“Nikhil,” I said, feeling like the word itself was an apology. He looked scared, ready to bolt. Neither one of us moved.
Then he said, down at his feet, “I wasn’t . . . expecting this, Will. Meeting you.”
He sounded sad and lost, like he was mourning something. Like he’d somehow let me down. I would have said anything to prove him otherwise. “You think I was expecting this either?” I asked. My laugh sounded forced. “I’m still trying to figure it out. It doesn’t make any sense.”
He grew very still. “What do you mean?”
“Just that you . . . you.” I gestured at him, failing hopelessly at finding the right words. “That you want . . .”
Me, the silence said. I knew that he heard it.
His mouth twisted. “Quite honestly, that’s the one thing that does make sense to me.”
I couldn’t believe what he was saying. It had never occurred to me that he hadn’t accepted himself. He had said the word ‘gay’ so freely, so utterly without shame, I had thought—
“Do you ever wish you could be with a woman?” he asked.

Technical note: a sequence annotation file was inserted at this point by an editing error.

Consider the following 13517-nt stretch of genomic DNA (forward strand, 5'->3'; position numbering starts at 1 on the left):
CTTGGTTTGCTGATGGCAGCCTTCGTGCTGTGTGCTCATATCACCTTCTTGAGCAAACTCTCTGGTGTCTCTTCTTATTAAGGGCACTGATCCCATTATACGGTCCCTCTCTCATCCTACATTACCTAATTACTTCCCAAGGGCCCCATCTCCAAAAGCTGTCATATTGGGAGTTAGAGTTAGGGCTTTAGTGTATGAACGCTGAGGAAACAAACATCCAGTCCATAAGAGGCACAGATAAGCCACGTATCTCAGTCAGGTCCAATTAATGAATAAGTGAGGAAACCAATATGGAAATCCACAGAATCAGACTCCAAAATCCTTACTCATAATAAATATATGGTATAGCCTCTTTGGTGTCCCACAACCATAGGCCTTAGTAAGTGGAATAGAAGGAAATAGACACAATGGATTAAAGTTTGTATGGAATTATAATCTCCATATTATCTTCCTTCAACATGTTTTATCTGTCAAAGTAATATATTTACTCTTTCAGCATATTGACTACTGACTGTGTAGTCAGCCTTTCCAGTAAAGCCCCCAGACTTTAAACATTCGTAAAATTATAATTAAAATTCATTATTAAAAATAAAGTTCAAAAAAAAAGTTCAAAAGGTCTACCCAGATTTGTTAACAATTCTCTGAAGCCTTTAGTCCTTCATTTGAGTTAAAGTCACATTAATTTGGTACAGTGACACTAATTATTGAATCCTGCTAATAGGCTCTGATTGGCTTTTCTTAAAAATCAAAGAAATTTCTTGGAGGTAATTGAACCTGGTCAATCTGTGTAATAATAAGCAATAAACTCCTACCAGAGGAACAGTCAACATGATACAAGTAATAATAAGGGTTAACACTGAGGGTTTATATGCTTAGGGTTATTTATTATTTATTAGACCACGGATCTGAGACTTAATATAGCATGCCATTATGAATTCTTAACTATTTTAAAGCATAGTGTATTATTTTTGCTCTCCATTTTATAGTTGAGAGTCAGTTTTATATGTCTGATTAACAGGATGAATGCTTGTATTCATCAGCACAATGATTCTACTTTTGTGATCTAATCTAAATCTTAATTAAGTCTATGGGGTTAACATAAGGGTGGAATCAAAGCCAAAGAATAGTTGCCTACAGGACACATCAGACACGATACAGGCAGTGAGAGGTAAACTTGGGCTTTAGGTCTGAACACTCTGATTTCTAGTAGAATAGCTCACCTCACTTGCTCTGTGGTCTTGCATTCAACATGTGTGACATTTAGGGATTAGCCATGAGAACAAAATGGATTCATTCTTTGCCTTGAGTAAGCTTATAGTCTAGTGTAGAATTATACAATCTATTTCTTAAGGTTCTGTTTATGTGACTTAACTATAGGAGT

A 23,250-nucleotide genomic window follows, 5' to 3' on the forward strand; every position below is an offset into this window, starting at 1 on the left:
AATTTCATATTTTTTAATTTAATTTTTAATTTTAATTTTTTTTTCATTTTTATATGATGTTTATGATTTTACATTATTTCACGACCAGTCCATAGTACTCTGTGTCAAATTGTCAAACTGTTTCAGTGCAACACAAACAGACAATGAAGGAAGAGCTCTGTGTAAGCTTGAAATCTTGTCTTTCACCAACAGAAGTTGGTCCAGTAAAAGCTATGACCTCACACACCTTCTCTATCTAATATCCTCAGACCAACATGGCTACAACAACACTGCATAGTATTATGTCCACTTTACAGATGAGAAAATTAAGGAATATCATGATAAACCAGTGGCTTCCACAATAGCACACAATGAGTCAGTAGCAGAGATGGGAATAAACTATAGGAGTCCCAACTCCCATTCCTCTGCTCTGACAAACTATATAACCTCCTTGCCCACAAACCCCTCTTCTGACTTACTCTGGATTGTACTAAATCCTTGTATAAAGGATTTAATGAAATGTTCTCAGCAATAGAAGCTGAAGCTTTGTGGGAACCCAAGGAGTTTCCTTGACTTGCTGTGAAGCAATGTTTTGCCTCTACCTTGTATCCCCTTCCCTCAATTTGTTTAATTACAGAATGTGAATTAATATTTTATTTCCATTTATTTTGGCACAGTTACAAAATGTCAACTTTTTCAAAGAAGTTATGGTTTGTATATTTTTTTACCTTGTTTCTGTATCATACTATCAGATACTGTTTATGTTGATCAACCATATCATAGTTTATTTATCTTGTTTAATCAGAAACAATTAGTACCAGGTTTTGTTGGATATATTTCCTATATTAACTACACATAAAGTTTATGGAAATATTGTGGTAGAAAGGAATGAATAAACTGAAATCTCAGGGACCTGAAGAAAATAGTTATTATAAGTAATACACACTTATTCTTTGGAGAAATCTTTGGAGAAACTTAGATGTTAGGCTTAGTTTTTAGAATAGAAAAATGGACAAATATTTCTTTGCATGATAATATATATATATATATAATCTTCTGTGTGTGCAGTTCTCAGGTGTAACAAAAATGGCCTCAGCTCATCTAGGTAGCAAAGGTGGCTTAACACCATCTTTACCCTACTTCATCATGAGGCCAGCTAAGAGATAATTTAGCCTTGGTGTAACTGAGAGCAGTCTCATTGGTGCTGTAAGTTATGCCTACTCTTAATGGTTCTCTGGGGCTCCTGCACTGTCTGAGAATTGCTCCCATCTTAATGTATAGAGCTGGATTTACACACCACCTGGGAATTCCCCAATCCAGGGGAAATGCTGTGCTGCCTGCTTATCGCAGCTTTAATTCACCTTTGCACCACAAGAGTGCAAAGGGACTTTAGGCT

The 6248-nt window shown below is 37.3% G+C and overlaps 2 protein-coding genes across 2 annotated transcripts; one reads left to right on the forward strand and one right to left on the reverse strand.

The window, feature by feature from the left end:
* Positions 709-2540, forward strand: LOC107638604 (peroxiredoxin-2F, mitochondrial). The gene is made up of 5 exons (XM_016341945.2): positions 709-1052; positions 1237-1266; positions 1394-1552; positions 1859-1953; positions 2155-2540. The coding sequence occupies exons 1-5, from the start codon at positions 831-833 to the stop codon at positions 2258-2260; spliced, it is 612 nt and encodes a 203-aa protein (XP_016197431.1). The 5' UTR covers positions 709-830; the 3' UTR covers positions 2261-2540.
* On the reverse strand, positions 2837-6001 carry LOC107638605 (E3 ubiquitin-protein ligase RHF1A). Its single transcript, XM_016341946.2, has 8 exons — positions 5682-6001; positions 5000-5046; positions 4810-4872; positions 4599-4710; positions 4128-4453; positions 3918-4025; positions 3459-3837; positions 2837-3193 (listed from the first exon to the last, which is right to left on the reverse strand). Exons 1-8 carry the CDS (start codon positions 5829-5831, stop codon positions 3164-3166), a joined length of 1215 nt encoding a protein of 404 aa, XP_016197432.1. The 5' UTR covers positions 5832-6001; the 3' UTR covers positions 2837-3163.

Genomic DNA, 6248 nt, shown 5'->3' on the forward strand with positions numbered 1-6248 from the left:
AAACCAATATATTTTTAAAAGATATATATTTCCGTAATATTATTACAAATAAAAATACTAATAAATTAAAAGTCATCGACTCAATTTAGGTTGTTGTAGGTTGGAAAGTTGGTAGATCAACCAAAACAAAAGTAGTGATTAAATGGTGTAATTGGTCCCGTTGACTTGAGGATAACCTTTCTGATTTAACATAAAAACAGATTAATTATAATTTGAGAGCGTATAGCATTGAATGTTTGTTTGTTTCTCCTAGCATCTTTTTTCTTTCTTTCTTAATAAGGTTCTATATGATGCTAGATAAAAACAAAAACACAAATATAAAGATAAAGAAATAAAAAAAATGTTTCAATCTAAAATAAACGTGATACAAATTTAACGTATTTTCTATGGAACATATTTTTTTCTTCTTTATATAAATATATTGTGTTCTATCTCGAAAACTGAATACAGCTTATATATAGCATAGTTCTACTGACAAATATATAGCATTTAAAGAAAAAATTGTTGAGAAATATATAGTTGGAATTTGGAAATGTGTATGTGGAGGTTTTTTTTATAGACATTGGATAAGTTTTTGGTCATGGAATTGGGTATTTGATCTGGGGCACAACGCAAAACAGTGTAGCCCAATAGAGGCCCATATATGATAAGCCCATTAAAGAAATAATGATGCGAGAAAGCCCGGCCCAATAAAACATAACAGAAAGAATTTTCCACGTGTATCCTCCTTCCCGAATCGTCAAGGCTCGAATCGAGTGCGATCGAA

I blinked, trying to catch up. “N-no. Well, I couldn’t really . . . before. And now, I—no woman would ever want—and even if they did, I never wanted that, either. It wasn’t me.”
My face was heating, but he was only looking at me like I’d just said something clear, instead of incomprehensible.
“So you always just knew.”
I had to clear my throat. “Knew that—yes.” Then, because he still looked baffled that it could be so simple, when in reality it was anything but simple, I tried to explain. “It was different for me. Growing up, liking boys—that was the one thing that made me normal. And even after I . . . changed. I knew that that part hadn’t. And it didn’t even matter. I wasn’t ever planning on acting on it.”
“There’s nothing wrong with you.”
“I know that,” I snapped, without meaning to. But it felt overwhelming, as if his consoling me would erase the past twenty years of not needing him. Not needing anybody except my own self, the same unwavering pulse since I was born.
“I’m sorry,” he said.
I bit the inside of my cheek. “I didn’t mean to sound angry. It’s just, back then, I didn’t know anything. There was no path to follow. And once I started living the way I do, it was easier to just . . . ignore it. Not need it.”
He was looking at me like he wanted to ask countless questions—like whether I ever had doubt, and whether I had ever been lonely, and if I’d always been just as certain of me as I was of liking men. I fought down nausea over how I would ever answer such an impossible thing. How I could possibly give a date, place and time to the first moment I saw my own body whip into focus after being in fog. The exact second I met myself for the first time, and felt the force of the sky, the trees, the ground itself all turning to greet me, this newcomer to earth.